AI Can Generate Synthetic MRIs to Advance Medical Research

Artificial intelligence is revolutionizing how medical images are interpreted, helping medical professionals save time analyzing magnetic resonance imaging, CT scans, and X-rays. However, one of the significant challenges deep learning scientists working in the medical community face is the lack of accurate and reliable data to train their neural networks.

For the first time, researchers are now using GANs to generate abnormal brain MRIs that can be used to train neural networks. To solve this problem a team of researchers from NVIDIA, the Mayo Clinic, and the MGH & BWH Center for Clinical Data Science developed a deep learning-based model that can generate accurate and reliable synthetic images that can be used for training an artificial intelligence system.

“Data diversity is critical to success when training deep learning models,” the researchers stated in their paper. “Medical imaging data sets are often imbalanced as pathologic findings are generally rare, which introduces significant challenges when training deep learning models. We propose a method to generate synthetic abnormal MRI images with brain tumors by training a generative adversarial network.”

Using an NVIDIA DGX-system, which contains NVIDIA Tesla V100 GPUs, with the cuDNN-accelerated PyTorch deep learning framework the team trained their generative adversarial network on data from two publicly available datasets of brain MRIs. One dataset contains thousands of 3D T1-weighted brain MRIs with Alzheimer’s disease, the other contains about two hundred 4D brain MRIs with brain tumors.

The team based their image-to-image translation method on the pix2pix model, previously developed by NVIDIA researchers.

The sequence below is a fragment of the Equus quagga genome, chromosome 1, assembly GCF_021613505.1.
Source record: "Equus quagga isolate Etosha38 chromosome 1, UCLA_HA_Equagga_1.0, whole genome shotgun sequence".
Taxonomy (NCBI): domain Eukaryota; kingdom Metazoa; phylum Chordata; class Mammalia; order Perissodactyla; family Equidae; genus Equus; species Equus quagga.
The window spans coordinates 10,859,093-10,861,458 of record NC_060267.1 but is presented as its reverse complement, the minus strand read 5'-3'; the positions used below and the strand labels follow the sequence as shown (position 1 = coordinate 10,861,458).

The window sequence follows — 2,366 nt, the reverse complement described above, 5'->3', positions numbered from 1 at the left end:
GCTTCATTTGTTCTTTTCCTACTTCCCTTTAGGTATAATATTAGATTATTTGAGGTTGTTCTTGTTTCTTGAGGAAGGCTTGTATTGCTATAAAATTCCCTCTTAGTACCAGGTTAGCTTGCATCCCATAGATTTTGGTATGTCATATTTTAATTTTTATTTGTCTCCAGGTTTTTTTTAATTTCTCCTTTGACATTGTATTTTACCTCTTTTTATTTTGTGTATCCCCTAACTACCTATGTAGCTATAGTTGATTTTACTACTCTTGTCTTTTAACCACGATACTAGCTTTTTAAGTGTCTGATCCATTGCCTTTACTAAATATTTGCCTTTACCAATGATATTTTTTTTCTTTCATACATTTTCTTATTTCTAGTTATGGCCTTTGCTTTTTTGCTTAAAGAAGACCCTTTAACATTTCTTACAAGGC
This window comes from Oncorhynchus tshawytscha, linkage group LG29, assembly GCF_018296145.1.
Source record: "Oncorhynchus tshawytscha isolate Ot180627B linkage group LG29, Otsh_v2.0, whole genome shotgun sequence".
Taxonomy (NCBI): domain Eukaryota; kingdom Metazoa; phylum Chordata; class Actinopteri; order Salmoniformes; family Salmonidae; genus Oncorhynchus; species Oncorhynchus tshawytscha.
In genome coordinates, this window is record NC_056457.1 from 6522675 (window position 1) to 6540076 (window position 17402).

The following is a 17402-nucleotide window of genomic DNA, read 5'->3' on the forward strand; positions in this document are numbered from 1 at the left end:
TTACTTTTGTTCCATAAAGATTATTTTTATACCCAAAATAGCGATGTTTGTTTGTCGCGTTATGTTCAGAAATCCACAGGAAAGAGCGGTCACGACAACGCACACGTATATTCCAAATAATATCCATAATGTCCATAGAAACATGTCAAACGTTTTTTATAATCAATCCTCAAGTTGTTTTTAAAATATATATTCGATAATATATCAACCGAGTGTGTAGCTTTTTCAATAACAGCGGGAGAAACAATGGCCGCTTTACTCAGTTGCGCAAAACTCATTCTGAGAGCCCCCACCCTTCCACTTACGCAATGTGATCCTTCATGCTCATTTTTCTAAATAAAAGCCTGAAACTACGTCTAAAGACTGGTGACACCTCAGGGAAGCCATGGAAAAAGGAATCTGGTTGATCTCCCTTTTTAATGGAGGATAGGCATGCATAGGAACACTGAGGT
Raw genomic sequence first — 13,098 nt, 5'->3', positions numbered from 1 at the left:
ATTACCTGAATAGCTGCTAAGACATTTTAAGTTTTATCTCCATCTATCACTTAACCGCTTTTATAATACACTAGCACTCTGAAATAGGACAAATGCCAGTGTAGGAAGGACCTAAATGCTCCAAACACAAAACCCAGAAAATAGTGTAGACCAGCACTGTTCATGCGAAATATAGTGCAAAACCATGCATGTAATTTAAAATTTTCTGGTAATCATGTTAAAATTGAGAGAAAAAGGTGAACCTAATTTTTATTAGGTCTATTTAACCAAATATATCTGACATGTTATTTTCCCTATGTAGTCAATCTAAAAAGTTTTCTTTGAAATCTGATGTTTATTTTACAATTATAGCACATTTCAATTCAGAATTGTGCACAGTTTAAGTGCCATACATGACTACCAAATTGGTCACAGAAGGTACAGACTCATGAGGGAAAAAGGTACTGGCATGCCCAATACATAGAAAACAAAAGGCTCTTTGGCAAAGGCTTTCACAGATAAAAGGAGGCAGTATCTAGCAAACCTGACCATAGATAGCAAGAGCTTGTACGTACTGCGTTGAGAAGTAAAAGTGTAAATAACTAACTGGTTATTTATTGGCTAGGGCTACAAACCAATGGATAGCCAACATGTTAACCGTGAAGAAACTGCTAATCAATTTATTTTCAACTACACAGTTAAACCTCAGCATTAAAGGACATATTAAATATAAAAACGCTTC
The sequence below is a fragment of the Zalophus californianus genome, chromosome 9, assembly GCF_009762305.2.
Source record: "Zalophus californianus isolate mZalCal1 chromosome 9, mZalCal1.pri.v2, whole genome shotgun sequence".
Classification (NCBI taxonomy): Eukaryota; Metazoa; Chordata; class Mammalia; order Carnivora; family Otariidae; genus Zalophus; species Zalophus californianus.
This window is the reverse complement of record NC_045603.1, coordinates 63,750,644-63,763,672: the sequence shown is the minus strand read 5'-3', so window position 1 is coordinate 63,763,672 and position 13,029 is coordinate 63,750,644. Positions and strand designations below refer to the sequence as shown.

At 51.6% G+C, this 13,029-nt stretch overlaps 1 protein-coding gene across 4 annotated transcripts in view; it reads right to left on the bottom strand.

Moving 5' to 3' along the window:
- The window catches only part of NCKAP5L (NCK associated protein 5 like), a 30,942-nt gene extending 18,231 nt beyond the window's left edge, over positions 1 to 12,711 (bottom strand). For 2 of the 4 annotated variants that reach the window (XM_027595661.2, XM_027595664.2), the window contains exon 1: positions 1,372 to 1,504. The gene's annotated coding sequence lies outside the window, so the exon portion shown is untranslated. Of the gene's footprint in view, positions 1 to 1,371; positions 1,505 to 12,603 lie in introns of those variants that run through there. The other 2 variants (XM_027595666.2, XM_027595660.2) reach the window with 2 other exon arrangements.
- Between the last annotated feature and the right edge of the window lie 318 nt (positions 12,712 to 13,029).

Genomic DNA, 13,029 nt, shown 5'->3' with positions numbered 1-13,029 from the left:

GANs have been used in medical imaging before to generate a motion model from a single preoperative MRI, upsample a low-resolution image, create a synthetic head CT from a brain MRI, perform medical segmentation, and automatically align different types of MRIs, saving doctors hours.

Examples of generated images. The first row depicts the original (“real”) images on which the synthetic tumors were based. Generated images without adjustment of the segmentation label are shown in the second row. Examples of generated images with various adjustments to the tumor segmentation label are shown in the third through fifth rows. The last row depicts examples of synthetic images where a tumor label is placed on a tumor-free brain label from the ADNI dataset.

“This offers an automatable, low-cost source of diverse data that can be used to supplement the training set,” the researchers stated. “ For example, we can alter a tumor’s size, change its location, or place a tumor in an otherwise healthy brain, to systematically have the image and the corresponding annotation,” the team explained.

Because the images are synthetically generated, there is no patient data or privacy concerns. Medical institutions can easily share data they generate with other institutions, creating millions of different combinations that can be used to accelerate the work.

The team hopes that the model can immediately help deep learning scientists generate new data that can be used to detect abnormalities and in the end, save lives.

The researchers published their paper on ArXiv and have also made the code available on GitHub.

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